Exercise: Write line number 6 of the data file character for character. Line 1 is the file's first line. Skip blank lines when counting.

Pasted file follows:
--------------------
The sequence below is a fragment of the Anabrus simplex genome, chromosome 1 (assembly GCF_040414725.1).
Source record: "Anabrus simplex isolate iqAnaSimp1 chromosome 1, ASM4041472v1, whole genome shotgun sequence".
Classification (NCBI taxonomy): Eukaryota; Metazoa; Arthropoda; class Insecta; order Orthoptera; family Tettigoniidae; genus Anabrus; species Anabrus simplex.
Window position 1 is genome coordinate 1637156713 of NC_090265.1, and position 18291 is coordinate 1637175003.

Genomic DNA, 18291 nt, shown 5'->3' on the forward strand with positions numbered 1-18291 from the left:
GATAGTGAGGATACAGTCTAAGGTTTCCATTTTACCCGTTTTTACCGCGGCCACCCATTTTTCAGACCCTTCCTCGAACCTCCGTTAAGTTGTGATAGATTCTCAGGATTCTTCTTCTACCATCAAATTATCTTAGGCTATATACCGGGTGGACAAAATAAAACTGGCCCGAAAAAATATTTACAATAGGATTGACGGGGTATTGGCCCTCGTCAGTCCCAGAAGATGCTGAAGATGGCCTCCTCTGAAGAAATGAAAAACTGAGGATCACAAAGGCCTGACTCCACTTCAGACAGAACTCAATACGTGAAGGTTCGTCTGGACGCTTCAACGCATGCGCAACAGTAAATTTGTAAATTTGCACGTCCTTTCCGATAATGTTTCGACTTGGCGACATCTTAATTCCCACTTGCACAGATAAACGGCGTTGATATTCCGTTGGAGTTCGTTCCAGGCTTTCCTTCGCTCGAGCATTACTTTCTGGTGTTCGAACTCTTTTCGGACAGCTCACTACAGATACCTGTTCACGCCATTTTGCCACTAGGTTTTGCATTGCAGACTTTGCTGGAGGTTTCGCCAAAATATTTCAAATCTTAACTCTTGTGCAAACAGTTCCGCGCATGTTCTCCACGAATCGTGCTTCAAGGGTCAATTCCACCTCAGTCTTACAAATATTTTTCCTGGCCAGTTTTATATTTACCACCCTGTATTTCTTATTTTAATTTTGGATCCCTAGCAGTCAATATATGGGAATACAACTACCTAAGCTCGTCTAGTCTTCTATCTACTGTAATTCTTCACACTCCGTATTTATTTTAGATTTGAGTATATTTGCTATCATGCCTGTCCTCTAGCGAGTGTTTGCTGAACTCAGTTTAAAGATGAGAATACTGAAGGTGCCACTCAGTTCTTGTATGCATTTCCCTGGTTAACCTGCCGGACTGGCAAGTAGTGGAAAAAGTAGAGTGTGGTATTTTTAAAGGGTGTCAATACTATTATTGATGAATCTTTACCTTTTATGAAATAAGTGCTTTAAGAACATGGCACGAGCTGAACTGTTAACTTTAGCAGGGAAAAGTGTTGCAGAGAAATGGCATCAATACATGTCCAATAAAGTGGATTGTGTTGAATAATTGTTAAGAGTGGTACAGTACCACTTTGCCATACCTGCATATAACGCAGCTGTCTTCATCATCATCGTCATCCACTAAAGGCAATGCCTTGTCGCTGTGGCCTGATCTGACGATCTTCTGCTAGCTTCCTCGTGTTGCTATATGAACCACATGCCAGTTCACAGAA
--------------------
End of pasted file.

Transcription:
GATAGTGAGGATACAGTCTAAGGTTTCCATTTTACCCGTTTTTACCGCGGCCACCCATTTTTCAGACCCTTCCTCGAACCTCCGTTAAGTTGTGATAGATTCTCAGGATTCTTCTTCTACCATCAAATTATCTTAGGCTATATACCGGGTGGACAAAATAAAACTGGCCCGAAAAAATATTTACAATAGGATTGACGGGGTATTGGCCCTCGTCAGTCCCAGAAGATGCTGAAGATGGCCTCCTCTGAAGAAATGAAAAACTGAGGATCACAAAGGCCTGACTCCACTTCAGACAGAACTCAATACGTGAAGGTTCGTCTGGACGCTTCAACGCATGCGCAACAGTAAATTTGTAAATTTGCACGTCCTTTCCGATAATGTTTCGACTTGGCGACATCTTAATTCCCACTTGCACAGATAAACGGCGTTGATATTCCGTTGGAGTTCGTTCCAGGCTTTCCTTCGCTCGAGCATTACTTTCTGGTGTTCGAACTCTTTTCGGACAGCTCACTACAGATACCTGTTCACGCCATTTTGCCACTAGGTTTTGCATTGCAGACTTTGCTGGAGGTTTCGCCAAAATATTTCAAATCTTAACTCTTGTGCAAACAGTTCCGCGCATGTTCTCCACGAATCGTGCTTCAAGGGTCAATTCCACCTCAGTCTTACAAATATTTTTCCTGGCCAGTTTTATATTTACCACCCTGTATTTCTTATTTTAATTTTGGATCCCTAGCAGTCAATATATGGGAATACAACTACCTAAGCTCGTCTAGTCTTCTATCTACTGTAATTCTTCACACTCCGTATTTATTTTAGATTTGAGTATATTTGCTATCATGCCTGTCCTCTAGCGAGTGTTTGCTGAACTCAGTTTAAAGATGAGAATACTGAAGGTGCCACTCAGTTCTTGTATGCATTTCCCTGGTTAACCTGCCGGACTGGCAAGTAGTGGAAAAAGTAGAGTGTGGTATTTTTAAAGGGTGTCAATACTATTATTGATGAATCTTTACCTTTTATGAAATAAGTGCTTTAAGAACATGGCACGAGCTGAACTGTTAACTTTAGCAGGGAAAAGTGTTGCAGAGAAATGGCATCAATACATGTCCAATAAAGTGGATTGTGTTGAATAATTGTTAAGAGTGGTACAGTACCACTTTGCCATACCTGCATATAACGCAGCTGTCTTCATCATCATCGTCATCCACTAAAGGCAATGCCTTGTCGCTGTGGCCTGATCTGACGATCTTCTGCTAGCTTCCTCGTGTTGCTATATGAACCACATGCCAGTTCACAGAA